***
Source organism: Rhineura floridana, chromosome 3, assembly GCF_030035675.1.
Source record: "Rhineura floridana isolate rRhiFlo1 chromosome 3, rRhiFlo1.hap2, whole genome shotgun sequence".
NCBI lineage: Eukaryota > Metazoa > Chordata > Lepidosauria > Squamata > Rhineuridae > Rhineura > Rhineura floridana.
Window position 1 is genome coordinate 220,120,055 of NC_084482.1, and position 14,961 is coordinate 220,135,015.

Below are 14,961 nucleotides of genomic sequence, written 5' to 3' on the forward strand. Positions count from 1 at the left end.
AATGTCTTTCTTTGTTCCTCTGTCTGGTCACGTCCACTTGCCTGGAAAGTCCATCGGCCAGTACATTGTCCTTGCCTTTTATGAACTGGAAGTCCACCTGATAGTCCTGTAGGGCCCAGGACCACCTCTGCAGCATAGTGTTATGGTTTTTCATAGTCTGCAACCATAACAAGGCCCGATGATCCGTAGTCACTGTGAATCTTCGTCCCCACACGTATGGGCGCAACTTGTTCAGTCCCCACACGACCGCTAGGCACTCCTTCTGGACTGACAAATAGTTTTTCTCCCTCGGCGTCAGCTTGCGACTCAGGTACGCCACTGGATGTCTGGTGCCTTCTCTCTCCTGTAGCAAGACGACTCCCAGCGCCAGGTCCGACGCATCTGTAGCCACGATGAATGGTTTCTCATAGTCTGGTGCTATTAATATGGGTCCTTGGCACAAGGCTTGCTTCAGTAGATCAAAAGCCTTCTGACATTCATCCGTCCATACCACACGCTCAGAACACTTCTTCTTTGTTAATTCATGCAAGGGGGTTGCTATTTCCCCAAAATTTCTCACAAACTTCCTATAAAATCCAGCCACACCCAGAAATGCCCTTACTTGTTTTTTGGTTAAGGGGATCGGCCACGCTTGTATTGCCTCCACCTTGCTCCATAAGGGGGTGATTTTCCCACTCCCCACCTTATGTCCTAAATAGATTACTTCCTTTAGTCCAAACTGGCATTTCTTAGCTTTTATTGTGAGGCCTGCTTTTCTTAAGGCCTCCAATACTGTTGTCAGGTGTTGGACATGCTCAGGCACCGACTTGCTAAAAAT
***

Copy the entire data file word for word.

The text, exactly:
Source organism: Rhineura floridana, chromosome 3, assembly GCF_030035675.1.
Source record: "Rhineura floridana isolate rRhiFlo1 chromosome 3, rRhiFlo1.hap2, whole genome shotgun sequence".
NCBI lineage: Eukaryota > Metazoa > Chordata > Lepidosauria > Squamata > Rhineuridae > Rhineura > Rhineura floridana.
Window position 1 is genome coordinate 220,120,055 of NC_084482.1, and position 14,961 is coordinate 220,135,015.

Below are 14,961 nucleotides of genomic sequence, written 5' to 3' on the forward strand. Positions count from 1 at the left end.
AATGTCTTTCTTTGTTCCTCTGTCTGGTCACGTCCACTTGCCTGGAAAGTCCATCGGCCAGTACATTGTCCTTGCCTTTTATGAACTGGAAGTCCACCTGATAGTCCTGTAGGGCCCAGGACCACCTCTGCAGCATAGTGTTATGGTTTTTCATAGTCTGCAACCATAACAAGGCCCGATGATCCGTAGTCACTGTGAATCTTCGTCCCCACACGTATGGGCGCAACTTGTTCAGTCCCCACACGACCGCTAGGCACTCCTTCTGGACTGACAAATAGTTTTTCTCCCTCGGCGTCAGCTTGCGACTCAGGTACGCCACTGGATGTCTGGTGCCTTCTCTCTCCTGTAGCAAGACGACTCCCAGCGCCAGGTCCGACGCATCTGTAGCCACGATGAATGGTTTCTCATAGTCTGGTGCTATTAATATGGGTCCTTGGCACAAGGCTTGCTTCAGTAGATCAAAAGCCTTCTGACATTCATCCGTCCATACCACACGCTCAGAACACTTCTTCTTTGTTAATTCATGCAAGGGGGTTGCTATTTCCCCAAAATTTCTCACAAACTTCCTATAAAATCCAGCCACACCCAGAAATGCCCTTACTTGTTTTTTGGTTAAGGGGATCGGCCACGCTTGTATTGCCTCCACCTTGCTCCATAAGGGGGTGATTTTCCCACTCCCCACCTTATGTCCTAAATAGATTACTTCCTTTAGTCCAAACTGGCATTTCTTAGCTTTTATTGTGAGGCCTGCTTTTCTTAAGGCCTCCAATACTGTTGTCAGGTGTTGGACATGCTCAGGCACCGACTTGCTAAAAAT